Let's go quickly...

     In the summer of 2010, a young couple sold most of their material belongings, quit their jobs in the restaurant industry, bought a cheap used car, and decided to travel the country.
     Their goal: to live in the humblest of ways, to hear the stories of their fellow Americans, to soothe their incessant wanderlust, to get the road beneath them. No matter how.

Friday, December 3, 2010

Cleveland and Everything After

The hills slowly gave way to an interminable flatness. Route 86 west, straight west, as the crow flies, swooping south only slightly enough to avoid driving directly into a Great Lake.
We found ourselves in Cleveland a few hours after sundown (given that the sun sets around 4.30p nowadays) and stopped at The ABC Tavern, an unpretentious hipster-slash-old regulars joint with an open kitchen and black-and-white pinups of naked women on the walls. The question of the night, via our hoarse barkeep: "Where are you guys staying tonight?" We had no idea.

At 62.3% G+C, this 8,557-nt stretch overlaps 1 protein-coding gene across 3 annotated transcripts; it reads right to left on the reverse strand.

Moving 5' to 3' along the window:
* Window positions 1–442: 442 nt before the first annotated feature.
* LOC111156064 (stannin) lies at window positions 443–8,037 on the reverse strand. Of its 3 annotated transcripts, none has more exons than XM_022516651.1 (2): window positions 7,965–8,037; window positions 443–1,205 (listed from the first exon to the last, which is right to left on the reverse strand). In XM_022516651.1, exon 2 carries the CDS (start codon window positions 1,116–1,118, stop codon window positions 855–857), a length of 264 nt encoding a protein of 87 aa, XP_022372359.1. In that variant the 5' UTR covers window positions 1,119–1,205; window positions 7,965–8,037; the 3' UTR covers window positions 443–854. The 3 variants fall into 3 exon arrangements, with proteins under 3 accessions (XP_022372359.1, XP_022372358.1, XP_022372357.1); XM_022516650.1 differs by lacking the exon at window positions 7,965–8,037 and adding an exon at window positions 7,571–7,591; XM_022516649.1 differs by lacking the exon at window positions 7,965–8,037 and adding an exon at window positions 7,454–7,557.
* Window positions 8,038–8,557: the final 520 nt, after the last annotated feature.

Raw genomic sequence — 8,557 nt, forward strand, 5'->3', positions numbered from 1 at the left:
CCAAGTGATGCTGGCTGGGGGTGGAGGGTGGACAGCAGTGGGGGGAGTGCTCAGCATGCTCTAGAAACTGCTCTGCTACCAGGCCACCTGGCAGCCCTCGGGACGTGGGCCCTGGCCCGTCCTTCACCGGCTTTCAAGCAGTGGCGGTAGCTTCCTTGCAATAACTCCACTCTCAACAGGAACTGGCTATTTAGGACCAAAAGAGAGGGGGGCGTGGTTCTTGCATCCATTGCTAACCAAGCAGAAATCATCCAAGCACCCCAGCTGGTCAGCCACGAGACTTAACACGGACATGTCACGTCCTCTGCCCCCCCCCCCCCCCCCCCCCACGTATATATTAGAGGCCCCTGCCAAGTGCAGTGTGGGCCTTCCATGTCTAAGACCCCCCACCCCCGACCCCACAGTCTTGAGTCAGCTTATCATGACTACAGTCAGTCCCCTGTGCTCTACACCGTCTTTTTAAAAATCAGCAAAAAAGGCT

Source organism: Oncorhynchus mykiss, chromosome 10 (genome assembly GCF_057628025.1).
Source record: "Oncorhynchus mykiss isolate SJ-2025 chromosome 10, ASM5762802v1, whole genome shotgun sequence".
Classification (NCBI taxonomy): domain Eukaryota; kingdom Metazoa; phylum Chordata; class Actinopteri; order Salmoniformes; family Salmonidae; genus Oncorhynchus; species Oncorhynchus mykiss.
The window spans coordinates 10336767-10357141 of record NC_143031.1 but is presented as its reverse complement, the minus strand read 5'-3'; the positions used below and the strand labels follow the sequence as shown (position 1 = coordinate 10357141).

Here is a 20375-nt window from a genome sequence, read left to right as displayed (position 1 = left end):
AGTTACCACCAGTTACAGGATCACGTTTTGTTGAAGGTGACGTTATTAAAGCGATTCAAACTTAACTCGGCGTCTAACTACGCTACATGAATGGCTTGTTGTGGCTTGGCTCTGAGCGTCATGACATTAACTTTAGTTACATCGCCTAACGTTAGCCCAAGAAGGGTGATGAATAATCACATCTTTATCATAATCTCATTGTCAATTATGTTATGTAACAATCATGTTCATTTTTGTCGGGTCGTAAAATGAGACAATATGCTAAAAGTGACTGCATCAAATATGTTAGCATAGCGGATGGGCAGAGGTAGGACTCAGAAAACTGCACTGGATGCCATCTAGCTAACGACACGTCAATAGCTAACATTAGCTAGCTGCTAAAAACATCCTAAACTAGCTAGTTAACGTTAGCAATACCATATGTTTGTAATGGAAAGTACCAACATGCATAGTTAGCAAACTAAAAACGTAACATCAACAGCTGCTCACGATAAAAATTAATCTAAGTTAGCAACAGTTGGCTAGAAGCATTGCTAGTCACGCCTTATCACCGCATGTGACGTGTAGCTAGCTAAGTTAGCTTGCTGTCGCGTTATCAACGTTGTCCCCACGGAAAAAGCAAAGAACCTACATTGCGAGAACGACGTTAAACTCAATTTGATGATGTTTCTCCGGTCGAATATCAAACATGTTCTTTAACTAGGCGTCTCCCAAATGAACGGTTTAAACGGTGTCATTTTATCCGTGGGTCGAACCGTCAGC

You go, Cleveland, with your colorful self.

Actually, I retract that. The question of the night came from a grizzled man in a camouflage jacket and close-cropped grey hair named Paul, when he stumbled over and inquired if we would kindly watch his coat as "there's $600 worth of coke in my pocket, and I gotta piss." Paul was 86'd shortly thereafter.

We drove roughly a half-hour outside of Cleveland and inadvertently took a toll road. We've been avoiding these for two reasons: 1, the cost and 2, the scenery. However, the service plaza proved to be an excellent place to sleep. When the rainstorm hit, the monotonous pattering drowned out the turnpike traffic. When the windows fogged from our body heat, the halogen parking-lot lamps became a hazy glow. And when morning came and we got off the earliest exit, we reveled in the fact that we'd paid fifty cents for a cozy night's sleep.

"...amber waves of grain..."

Our unending oblate road continued through the remainder of Ohio and the crown of Indiana. Cornfield upon cornfield, already harvested and littered with decapitated stalks in faded hues of once-green/gold/brown, occasionally broken up by acres of tilled soil and enormous silos. The heartland. Purple clouds rested lazily on the horizon like mounds of fabric on a cold wood table.
Prairie towns led into brick-laid villages led into rustic hamlets led into... miles of nothing, interrupted by the occasional long-haul trailer or Amish buggy.

We only got the buggy! We didn't steal any souls!

And then Jen started recognizing town names, and the farmland turned into suburbs, and our westerly course abruptly veered north -- to

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